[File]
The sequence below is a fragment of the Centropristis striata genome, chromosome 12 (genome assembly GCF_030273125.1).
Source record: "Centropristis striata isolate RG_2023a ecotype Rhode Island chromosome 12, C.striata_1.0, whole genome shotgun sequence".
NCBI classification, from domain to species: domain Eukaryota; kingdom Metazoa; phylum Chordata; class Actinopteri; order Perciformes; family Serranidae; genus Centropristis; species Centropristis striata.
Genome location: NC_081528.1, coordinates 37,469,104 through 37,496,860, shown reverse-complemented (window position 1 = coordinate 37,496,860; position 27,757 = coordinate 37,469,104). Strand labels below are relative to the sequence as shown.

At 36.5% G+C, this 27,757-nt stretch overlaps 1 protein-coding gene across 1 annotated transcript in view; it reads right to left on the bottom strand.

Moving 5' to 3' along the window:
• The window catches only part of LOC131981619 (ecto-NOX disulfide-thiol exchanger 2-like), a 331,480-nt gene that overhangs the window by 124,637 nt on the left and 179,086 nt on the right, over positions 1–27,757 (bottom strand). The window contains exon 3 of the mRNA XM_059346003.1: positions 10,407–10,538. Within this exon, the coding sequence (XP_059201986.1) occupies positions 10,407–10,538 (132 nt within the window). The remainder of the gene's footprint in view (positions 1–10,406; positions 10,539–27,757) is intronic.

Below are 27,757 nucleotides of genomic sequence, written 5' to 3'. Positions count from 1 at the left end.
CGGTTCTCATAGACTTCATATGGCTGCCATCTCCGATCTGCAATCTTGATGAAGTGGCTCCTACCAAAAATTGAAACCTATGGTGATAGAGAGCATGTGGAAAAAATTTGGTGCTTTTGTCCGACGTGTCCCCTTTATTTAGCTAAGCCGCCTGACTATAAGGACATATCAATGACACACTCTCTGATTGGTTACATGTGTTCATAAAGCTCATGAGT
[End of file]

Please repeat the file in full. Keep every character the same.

The sequence below is a fragment of the Centropristis striata genome, chromosome 12 (genome assembly GCF_030273125.1).
Source record: "Centropristis striata isolate RG_2023a ecotype Rhode Island chromosome 12, C.striata_1.0, whole genome shotgun sequence".
NCBI classification, from domain to species: domain Eukaryota; kingdom Metazoa; phylum Chordata; class Actinopteri; order Perciformes; family Serranidae; genus Centropristis; species Centropristis striata.
Genome location: NC_081528.1, coordinates 37,469,104 through 37,496,860, shown reverse-complemented (window position 1 = coordinate 37,496,860; position 27,757 = coordinate 37,469,104). Strand labels below are relative to the sequence as shown.

At 36.5% G+C, this 27,757-nt stretch overlaps 1 protein-coding gene across 1 annotated transcript in view; it reads right to left on the bottom strand.

Moving 5' to 3' along the window:
• The window catches only part of LOC131981619 (ecto-NOX disulfide-thiol exchanger 2-like), a 331,480-nt gene that overhangs the window by 124,637 nt on the left and 179,086 nt on the right, over positions 1–27,757 (bottom strand). The window contains exon 3 of the mRNA XM_059346003.1: positions 10,407–10,538. Within this exon, the coding sequence (XP_059201986.1) occupies positions 10,407–10,538 (132 nt within the window). The remainder of the gene's footprint in view (positions 1–10,406; positions 10,539–27,757) is intronic.

Below are 27,757 nucleotides of genomic sequence, written 5' to 3'. Positions count from 1 at the left end.
CGGTTCTCATAGACTTCATATGGCTGCCATCTCCGATCTGCAATCTTGATGAAGTGGCTCCTACCAAAAATTGAAACCTATGGTGATAGAGAGCATGTGGAAAAAATTTGGTGCTTTTGTCCGACGTGTCCCCTTTATTTAGCTAAGCCGCCTGACTATAAGGACATATCAATGACACACTCTCTGATTGGTTACATGTGTTCATAAAGCTCATGAGT